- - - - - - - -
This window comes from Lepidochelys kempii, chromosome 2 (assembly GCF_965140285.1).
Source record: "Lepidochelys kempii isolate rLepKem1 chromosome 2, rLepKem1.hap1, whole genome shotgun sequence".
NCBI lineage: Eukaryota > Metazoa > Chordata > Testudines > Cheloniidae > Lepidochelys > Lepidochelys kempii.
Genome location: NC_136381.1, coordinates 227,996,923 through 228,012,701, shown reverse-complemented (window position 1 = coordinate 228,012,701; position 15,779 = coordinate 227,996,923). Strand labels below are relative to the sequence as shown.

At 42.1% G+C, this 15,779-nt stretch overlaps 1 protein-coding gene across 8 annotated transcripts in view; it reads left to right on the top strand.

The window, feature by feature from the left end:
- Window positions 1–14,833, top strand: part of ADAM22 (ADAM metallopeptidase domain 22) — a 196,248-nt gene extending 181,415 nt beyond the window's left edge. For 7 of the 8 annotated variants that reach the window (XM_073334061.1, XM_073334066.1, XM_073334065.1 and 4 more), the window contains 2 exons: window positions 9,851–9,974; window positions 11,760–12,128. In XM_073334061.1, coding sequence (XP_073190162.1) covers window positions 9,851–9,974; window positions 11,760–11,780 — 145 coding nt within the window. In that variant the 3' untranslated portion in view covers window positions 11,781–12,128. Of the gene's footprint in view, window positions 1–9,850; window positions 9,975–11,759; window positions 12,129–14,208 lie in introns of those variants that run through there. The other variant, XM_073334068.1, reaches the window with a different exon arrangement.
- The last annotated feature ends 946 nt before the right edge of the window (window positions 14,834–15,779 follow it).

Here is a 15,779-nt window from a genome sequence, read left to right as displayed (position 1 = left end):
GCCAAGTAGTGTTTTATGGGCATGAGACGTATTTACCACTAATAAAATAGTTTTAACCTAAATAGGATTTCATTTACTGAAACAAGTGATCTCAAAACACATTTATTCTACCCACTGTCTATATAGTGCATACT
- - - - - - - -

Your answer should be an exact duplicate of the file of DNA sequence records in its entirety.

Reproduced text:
This window comes from Lepidochelys kempii, chromosome 2 (assembly GCF_965140285.1).
Source record: "Lepidochelys kempii isolate rLepKem1 chromosome 2, rLepKem1.hap1, whole genome shotgun sequence".
NCBI lineage: Eukaryota > Metazoa > Chordata > Testudines > Cheloniidae > Lepidochelys > Lepidochelys kempii.
Genome location: NC_136381.1, coordinates 227,996,923 through 228,012,701, shown reverse-complemented (window position 1 = coordinate 228,012,701; position 15,779 = coordinate 227,996,923). Strand labels below are relative to the sequence as shown.

At 42.1% G+C, this 15,779-nt stretch overlaps 1 protein-coding gene across 8 annotated transcripts in view; it reads left to right on the top strand.

The window, feature by feature from the left end:
- Window positions 1–14,833, top strand: part of ADAM22 (ADAM metallopeptidase domain 22) — a 196,248-nt gene extending 181,415 nt beyond the window's left edge. For 7 of the 8 annotated variants that reach the window (XM_073334061.1, XM_073334066.1, XM_073334065.1 and 4 more), the window contains 2 exons: window positions 9,851–9,974; window positions 11,760–12,128. In XM_073334061.1, coding sequence (XP_073190162.1) covers window positions 9,851–9,974; window positions 11,760–11,780 — 145 coding nt within the window. In that variant the 3' untranslated portion in view covers window positions 11,781–12,128. Of the gene's footprint in view, window positions 1–9,850; window positions 9,975–11,759; window positions 12,129–14,208 lie in introns of those variants that run through there. The other variant, XM_073334068.1, reaches the window with a different exon arrangement.
- The last annotated feature ends 946 nt before the right edge of the window (window positions 14,834–15,779 follow it).

Here is a 15,779-nt window from a genome sequence, read left to right as displayed (position 1 = left end):
GCCAAGTAGTGTTTTATGGGCATGAGACGTATTTACCACTAATAAAATAGTTTTAACCTAAATAGGATTTCATTTACTGAAACAAGTGATCTCAAAACACATTTATTCTACCCACTGTCTATATAGTGCATACT